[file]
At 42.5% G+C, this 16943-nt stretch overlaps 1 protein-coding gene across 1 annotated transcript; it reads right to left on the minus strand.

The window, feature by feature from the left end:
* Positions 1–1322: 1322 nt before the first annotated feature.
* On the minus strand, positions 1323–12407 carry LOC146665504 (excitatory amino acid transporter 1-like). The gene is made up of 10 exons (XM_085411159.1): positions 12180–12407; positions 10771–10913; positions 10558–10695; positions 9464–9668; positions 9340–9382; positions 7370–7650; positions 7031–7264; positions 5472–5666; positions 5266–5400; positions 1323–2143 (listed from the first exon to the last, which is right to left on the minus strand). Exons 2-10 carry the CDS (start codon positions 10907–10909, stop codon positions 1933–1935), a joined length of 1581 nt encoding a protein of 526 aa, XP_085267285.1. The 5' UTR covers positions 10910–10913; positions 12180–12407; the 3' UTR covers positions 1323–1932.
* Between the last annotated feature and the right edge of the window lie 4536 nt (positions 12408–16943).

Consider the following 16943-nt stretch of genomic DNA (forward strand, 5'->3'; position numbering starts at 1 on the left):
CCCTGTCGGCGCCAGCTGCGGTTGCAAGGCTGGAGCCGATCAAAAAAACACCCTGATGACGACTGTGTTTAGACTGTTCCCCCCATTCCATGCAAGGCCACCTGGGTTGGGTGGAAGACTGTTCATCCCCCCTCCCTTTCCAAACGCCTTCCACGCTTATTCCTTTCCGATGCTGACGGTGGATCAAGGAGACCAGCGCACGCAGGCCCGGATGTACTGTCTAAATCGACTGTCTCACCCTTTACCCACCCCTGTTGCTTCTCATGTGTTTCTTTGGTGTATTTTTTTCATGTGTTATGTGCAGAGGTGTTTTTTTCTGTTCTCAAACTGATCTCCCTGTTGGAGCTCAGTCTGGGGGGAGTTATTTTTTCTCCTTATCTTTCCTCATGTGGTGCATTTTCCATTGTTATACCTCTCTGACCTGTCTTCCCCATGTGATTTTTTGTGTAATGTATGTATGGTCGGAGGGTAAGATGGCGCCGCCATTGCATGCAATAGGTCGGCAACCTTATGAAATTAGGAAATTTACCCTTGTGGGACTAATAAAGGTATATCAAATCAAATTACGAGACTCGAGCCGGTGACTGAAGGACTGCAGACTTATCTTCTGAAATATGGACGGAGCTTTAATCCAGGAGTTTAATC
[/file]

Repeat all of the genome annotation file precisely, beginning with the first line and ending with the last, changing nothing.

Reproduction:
At 42.5% G+C, this 16943-nt stretch overlaps 1 protein-coding gene across 1 annotated transcript; it reads right to left on the minus strand.

The window, feature by feature from the left end:
* Positions 1–1322: 1322 nt before the first annotated feature.
* On the minus strand, positions 1323–12407 carry LOC146665504 (excitatory amino acid transporter 1-like). The gene is made up of 10 exons (XM_085411159.1): positions 12180–12407; positions 10771–10913; positions 10558–10695; positions 9464–9668; positions 9340–9382; positions 7370–7650; positions 7031–7264; positions 5472–5666; positions 5266–5400; positions 1323–2143 (listed from the first exon to the last, which is right to left on the minus strand). Exons 2-10 carry the CDS (start codon positions 10907–10909, stop codon positions 1933–1935), a joined length of 1581 nt encoding a protein of 526 aa, XP_085267285.1. The 5' UTR covers positions 10910–10913; positions 12180–12407; the 3' UTR covers positions 1323–1932.
* Between the last annotated feature and the right edge of the window lie 4536 nt (positions 12408–16943).

Consider the following 16943-nt stretch of genomic DNA (forward strand, 5'->3'; position numbering starts at 1 on the left):
CCCTGTCGGCGCCAGCTGCGGTTGCAAGGCTGGAGCCGATCAAAAAAACACCCTGATGACGACTGTGTTTAGACTGTTCCCCCCATTCCATGCAAGGCCACCTGGGTTGGGTGGAAGACTGTTCATCCCCCCTCCCTTTCCAAACGCCTTCCACGCTTATTCCTTTCCGATGCTGACGGTGGATCAAGGAGACCAGCGCACGCAGGCCCGGATGTACTGTCTAAATCGACTGTCTCACCCTTTACCCACCCCTGTTGCTTCTCATGTGTTTCTTTGGTGTATTTTTTTCATGTGTTATGTGCAGAGGTGTTTTTTTCTGTTCTCAAACTGATCTCCCTGTTGGAGCTCAGTCTGGGGGGAGTTATTTTTTCTCCTTATCTTTCCTCATGTGGTGCATTTTCCATTGTTATACCTCTCTGACCTGTCTTCCCCATGTGATTTTTTGTGTAATGTATGTATGGTCGGAGGGTAAGATGGCGCCGCCATTGCATGCAATAGGTCGGCAACCTTATGAAATTAGGAAATTTACCCTTGTGGGACTAATAAAGGTATATCAAATCAAATTACGAGACTCGAGCCGGTGACTGAAGGACTGCAGACTTATCTTCTGAAATATGGACGGAGCTTTAATCCAGGAGTTTAATC